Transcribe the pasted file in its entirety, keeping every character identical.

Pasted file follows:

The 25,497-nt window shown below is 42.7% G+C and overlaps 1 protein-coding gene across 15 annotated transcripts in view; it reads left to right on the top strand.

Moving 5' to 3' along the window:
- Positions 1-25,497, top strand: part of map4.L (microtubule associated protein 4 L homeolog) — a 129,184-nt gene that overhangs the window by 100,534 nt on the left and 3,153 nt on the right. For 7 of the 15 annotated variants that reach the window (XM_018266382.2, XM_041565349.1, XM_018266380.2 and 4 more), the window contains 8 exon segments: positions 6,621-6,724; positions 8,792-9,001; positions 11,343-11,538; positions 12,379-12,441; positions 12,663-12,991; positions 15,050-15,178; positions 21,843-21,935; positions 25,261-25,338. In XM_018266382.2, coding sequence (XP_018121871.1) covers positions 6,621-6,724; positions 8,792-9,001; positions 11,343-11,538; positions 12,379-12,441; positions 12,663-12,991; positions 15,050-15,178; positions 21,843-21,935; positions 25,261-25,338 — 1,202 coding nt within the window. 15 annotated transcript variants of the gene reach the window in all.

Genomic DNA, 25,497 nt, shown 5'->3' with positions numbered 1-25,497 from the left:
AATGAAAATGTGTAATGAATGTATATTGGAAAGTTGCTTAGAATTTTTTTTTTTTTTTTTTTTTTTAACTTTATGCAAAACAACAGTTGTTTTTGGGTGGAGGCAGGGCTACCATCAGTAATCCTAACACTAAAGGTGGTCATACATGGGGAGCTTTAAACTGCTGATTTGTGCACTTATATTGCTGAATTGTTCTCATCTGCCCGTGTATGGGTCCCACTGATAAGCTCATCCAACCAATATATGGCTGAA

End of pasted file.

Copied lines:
The 25,497-nt window shown below is 42.7% G+C and overlaps 1 protein-coding gene across 15 annotated transcripts in view; it reads left to right on the top strand.

Moving 5' to 3' along the window:
- Positions 1-25,497, top strand: part of map4.L (microtubule associated protein 4 L homeolog) — a 129,184-nt gene that overhangs the window by 100,534 nt on the left and 3,153 nt on the right. For 7 of the 15 annotated variants that reach the window (XM_018266382.2, XM_041565349.1, XM_018266380.2 and 4 more), the window contains 8 exon segments: positions 6,621-6,724; positions 8,792-9,001; positions 11,343-11,538; positions 12,379-12,441; positions 12,663-12,991; positions 15,050-15,178; positions 21,843-21,935; positions 25,261-25,338. In XM_018266382.2, coding sequence (XP_018121871.1) covers positions 6,621-6,724; positions 8,792-9,001; positions 11,343-11,538; positions 12,379-12,441; positions 12,663-12,991; positions 15,050-15,178; positions 21,843-21,935; positions 25,261-25,338 — 1,202 coding nt within the window. 15 annotated transcript variants of the gene reach the window in all.

Genomic DNA, 25,497 nt, shown 5'->3' with positions numbered 1-25,497 from the left:
AATGAAAATGTGTAATGAATGTATATTGGAAAGTTGCTTAGAATTTTTTTTTTTTTTTTTTTTTTTAACTTTATGCAAAACAACAGTTGTTTTTGGGTGGAGGCAGGGCTACCATCAGTAATCCTAACACTAAAGGTGGTCATACATGGGGAGCTTTAAACTGCTGATTTGTGCACTTATATTGCTGAATTGTTCTCATCTGCCCGTGTATGGGTCCCACTGATAAGCTCATCCAACCAATATATGGCTGAA